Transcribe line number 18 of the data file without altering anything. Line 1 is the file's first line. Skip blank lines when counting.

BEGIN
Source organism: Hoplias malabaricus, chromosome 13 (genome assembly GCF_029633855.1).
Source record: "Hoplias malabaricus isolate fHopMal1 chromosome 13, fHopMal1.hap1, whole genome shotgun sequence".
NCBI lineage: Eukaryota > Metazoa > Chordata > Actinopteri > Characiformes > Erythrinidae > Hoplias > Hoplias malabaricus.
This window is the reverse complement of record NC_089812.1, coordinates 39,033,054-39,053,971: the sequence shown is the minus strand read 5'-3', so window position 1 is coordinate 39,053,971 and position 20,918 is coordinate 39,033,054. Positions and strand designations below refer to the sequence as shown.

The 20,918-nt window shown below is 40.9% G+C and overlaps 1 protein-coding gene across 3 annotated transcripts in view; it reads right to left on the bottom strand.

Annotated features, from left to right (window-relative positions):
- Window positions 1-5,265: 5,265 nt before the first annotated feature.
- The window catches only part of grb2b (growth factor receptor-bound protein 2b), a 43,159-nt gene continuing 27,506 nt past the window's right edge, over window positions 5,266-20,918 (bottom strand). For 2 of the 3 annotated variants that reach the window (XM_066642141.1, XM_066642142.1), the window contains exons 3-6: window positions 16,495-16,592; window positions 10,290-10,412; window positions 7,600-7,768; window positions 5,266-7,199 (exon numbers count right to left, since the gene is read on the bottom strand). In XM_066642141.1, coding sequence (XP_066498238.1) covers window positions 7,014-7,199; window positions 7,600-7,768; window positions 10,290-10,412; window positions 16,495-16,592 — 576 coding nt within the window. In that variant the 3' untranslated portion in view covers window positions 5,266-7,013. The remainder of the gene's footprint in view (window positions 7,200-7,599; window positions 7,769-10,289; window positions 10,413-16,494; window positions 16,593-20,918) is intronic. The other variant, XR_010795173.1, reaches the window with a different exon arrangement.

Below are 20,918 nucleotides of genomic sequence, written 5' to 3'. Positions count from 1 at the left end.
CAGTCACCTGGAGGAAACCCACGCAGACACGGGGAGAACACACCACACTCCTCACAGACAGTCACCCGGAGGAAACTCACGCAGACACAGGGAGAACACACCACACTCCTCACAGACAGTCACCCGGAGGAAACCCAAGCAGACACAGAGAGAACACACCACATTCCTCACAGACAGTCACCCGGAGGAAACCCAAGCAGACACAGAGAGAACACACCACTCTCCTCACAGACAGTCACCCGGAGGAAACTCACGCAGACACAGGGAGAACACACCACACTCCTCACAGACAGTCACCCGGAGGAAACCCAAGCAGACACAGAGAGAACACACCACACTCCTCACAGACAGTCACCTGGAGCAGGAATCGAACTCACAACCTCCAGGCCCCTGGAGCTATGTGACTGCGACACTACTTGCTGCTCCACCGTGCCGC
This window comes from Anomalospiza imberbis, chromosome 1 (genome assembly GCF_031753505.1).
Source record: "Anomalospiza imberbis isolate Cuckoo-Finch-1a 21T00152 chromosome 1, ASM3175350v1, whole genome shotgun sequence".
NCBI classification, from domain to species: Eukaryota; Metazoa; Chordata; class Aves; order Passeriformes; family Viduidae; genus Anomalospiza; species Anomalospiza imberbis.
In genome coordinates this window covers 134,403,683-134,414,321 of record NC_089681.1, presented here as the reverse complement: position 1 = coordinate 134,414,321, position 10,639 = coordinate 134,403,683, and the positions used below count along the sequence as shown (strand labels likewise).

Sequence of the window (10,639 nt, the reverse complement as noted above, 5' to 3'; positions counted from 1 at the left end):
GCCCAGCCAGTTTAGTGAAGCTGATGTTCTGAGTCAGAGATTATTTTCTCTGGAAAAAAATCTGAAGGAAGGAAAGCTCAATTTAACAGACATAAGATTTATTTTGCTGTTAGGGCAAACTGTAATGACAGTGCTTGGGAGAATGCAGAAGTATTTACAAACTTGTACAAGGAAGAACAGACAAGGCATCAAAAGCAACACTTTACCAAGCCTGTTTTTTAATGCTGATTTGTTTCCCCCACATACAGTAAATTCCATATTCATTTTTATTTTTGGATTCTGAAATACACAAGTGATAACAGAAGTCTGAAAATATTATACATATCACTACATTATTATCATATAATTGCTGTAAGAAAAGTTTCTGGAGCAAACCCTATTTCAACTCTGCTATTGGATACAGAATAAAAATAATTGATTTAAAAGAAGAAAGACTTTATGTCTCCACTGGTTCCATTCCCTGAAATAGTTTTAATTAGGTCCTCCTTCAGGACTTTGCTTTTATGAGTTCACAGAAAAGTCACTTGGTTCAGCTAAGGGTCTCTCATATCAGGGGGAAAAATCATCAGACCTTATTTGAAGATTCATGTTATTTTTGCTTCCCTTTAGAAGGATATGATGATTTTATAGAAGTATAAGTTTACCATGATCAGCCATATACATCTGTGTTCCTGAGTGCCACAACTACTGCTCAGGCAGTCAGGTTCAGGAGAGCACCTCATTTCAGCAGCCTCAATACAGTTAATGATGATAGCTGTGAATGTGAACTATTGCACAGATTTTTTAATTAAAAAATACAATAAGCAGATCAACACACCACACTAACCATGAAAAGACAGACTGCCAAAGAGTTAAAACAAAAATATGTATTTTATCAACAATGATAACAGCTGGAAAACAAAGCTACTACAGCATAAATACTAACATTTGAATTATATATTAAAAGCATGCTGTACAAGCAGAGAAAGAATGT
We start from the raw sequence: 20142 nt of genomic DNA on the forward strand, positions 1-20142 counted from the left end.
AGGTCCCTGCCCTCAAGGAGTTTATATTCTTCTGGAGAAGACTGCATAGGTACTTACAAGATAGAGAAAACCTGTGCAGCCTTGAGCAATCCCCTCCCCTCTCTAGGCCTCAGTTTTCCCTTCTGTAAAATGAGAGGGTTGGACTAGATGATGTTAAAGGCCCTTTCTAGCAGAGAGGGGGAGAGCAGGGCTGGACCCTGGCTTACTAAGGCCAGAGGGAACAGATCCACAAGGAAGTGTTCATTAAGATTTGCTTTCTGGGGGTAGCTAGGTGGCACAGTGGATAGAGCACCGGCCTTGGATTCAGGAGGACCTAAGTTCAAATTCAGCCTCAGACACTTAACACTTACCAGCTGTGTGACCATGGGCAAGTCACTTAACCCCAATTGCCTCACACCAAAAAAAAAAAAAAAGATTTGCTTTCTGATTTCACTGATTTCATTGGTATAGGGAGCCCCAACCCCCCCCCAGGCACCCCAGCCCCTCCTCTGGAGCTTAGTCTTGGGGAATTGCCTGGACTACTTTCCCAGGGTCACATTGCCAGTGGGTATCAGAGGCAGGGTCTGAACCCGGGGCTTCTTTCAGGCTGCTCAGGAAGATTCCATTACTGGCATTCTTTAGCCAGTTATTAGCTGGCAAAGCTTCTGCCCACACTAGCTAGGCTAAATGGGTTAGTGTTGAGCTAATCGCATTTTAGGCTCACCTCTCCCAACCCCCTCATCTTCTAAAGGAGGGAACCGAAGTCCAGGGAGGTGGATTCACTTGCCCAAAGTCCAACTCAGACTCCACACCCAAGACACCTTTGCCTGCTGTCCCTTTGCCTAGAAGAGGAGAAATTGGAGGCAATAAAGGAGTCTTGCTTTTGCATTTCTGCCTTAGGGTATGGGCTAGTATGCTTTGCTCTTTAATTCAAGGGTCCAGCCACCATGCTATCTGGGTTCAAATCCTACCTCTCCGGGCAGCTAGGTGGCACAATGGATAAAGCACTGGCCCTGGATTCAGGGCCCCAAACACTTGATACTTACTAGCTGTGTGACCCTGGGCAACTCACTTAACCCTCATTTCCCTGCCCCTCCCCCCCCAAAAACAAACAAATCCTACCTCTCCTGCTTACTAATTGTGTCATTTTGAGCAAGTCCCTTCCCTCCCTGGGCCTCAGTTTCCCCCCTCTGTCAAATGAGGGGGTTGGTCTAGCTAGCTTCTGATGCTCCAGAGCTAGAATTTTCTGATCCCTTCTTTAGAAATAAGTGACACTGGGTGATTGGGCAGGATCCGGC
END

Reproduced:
AGGTCCCTGCCCTCAAGGAGTTTATATTCTTCTGGAGAAGACTGCATAGGTACTTACAAGATAGAGAAAACCTGTGCAGCCTTGAGCAATCCCCTCCCCTCTCTAGGCCTCAGTTTTCCCTTCTGTAAAATGAGAGGGTTGGACTAGATGATGTTAAAGGCCCTTTCTAGCAGAGAGGGGGAGAGCAGGGCTGGACCCTGGCTTACTAAGGCCAGAGGGAACAGATCCACAAGGAAGTGTTCATTAAGATTTGCTTTCTGGGGGTAGCTAGGTGGCACAGTGGATAGAGCACCGGCCTTGGATTCAGGAGGACCTAAGTTCAAATTCAGCCTCAGACACTTAACACTTACCAGCTGTGTGACCATGGGCAAGTCACTTAACCCCAATTGCCTCACACCAAAAAAAAAAAAAAAGATTTGCTTTCTGATTTCACTGATTTCATTGGTATAGGGAGCCCCAACCCCCCCCCAGGCACCCCAGCCCCTCCTCTGGAGCTTAGTCTTGGGGAATTGCCTGGACTACTTTCCCAGGGTCACATTGCCAGTGGGTATCAGAGGCAGGGTCTGAACCCGGGGCTTCTTTCAGGCTGCTCAGGAAGATTCCATTACTGGCATTCTTTAGCCAGTTATTAGCTGGCAAAGCTTCTGCCCACACTAGCTAGGCTAAATGGGTTAGTGTTGAGCTAATCGCATTTTAGGCTCACCTCTCCCAACCCCCTCATCTTCTAAAGGAGGGAACCGAAGTCCAGGGAGGTGGATTCACTTGCCCAAAGTCCAACTCAGACTCCACACCCAAGACACCTTTGCCTGCTGTCCCTTTGCCTAGAAGAGGAGAAATTGGAGGCAATAAAGGAGTCTTGCTTTTGCATTTCTGCCTTAGGGTATGGGCTAGTATGCTTTGCTCTTTAATTCAAGGGTCCAGCCACCATGCTATCTGGGTTCAAATCCTACCTCTCCGGGCAGCTAGGTGGCACAATGGATAAAGCACTGGCCCTGGATTCAGGGCCCCAAACACTTGATACTTACTAGCTGTGTGACCCTGGGCAACTCACTTAACCCTCATTTCCCTGCCCCTCCCCCCCCAAAAACAAACAAATCCTACCTCTCCTGCTTACTAATTGTGTCATTTTGAGCAAGTCCCTTCCCTCCCTGGGCCTCAGTTTCCCCCCTCTGTCAAATGAGGGGGTTGGTCTAGCTAGCTTCTGATGCTCCAGAGCTAGAATTTTCTGATCCCTTCTTTAGAAATAAGTGACACTGGGTGATTGGGCAGGATCCGGC